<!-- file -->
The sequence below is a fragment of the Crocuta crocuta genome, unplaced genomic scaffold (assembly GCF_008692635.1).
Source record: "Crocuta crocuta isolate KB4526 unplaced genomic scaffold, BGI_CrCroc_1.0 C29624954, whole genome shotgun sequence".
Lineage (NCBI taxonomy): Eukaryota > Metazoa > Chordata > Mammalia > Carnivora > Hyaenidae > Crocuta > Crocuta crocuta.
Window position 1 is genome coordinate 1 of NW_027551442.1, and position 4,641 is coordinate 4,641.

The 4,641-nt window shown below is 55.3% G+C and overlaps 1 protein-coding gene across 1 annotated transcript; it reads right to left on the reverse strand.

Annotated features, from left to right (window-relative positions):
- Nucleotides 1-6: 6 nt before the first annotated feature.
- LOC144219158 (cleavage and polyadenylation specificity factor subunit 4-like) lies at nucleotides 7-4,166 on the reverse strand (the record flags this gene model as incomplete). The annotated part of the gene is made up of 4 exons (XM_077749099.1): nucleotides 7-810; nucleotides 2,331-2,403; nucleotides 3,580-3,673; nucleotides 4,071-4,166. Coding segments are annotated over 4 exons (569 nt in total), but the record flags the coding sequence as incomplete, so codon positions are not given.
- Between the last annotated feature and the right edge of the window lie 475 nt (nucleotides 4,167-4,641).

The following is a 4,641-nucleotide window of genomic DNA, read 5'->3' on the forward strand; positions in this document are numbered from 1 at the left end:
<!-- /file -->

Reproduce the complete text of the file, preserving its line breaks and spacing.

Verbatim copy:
The sequence below is a fragment of the Crocuta crocuta genome, unplaced genomic scaffold (assembly GCF_008692635.1).
Source record: "Crocuta crocuta isolate KB4526 unplaced genomic scaffold, BGI_CrCroc_1.0 C29624954, whole genome shotgun sequence".
Lineage (NCBI taxonomy): Eukaryota > Metazoa > Chordata > Mammalia > Carnivora > Hyaenidae > Crocuta > Crocuta crocuta.
Window position 1 is genome coordinate 1 of NW_027551442.1, and position 4,641 is coordinate 4,641.

The 4,641-nt window shown below is 55.3% G+C and overlaps 1 protein-coding gene across 1 annotated transcript; it reads right to left on the reverse strand.

Annotated features, from left to right (window-relative positions):
- Nucleotides 1-6: 6 nt before the first annotated feature.
- LOC144219158 (cleavage and polyadenylation specificity factor subunit 4-like) lies at nucleotides 7-4,166 on the reverse strand (the record flags this gene model as incomplete). The annotated part of the gene is made up of 4 exons (XM_077749099.1): nucleotides 7-810; nucleotides 2,331-2,403; nucleotides 3,580-3,673; nucleotides 4,071-4,166. Coding segments are annotated over 4 exons (569 nt in total), but the record flags the coding sequence as incomplete, so codon positions are not given.
- Between the last annotated feature and the right edge of the window lie 475 nt (nucleotides 4,167-4,641).

The following is a 4,641-nucleotide window of genomic DNA, read 5'->3' on the forward strand; positions in this document are numbered from 1 at the left end: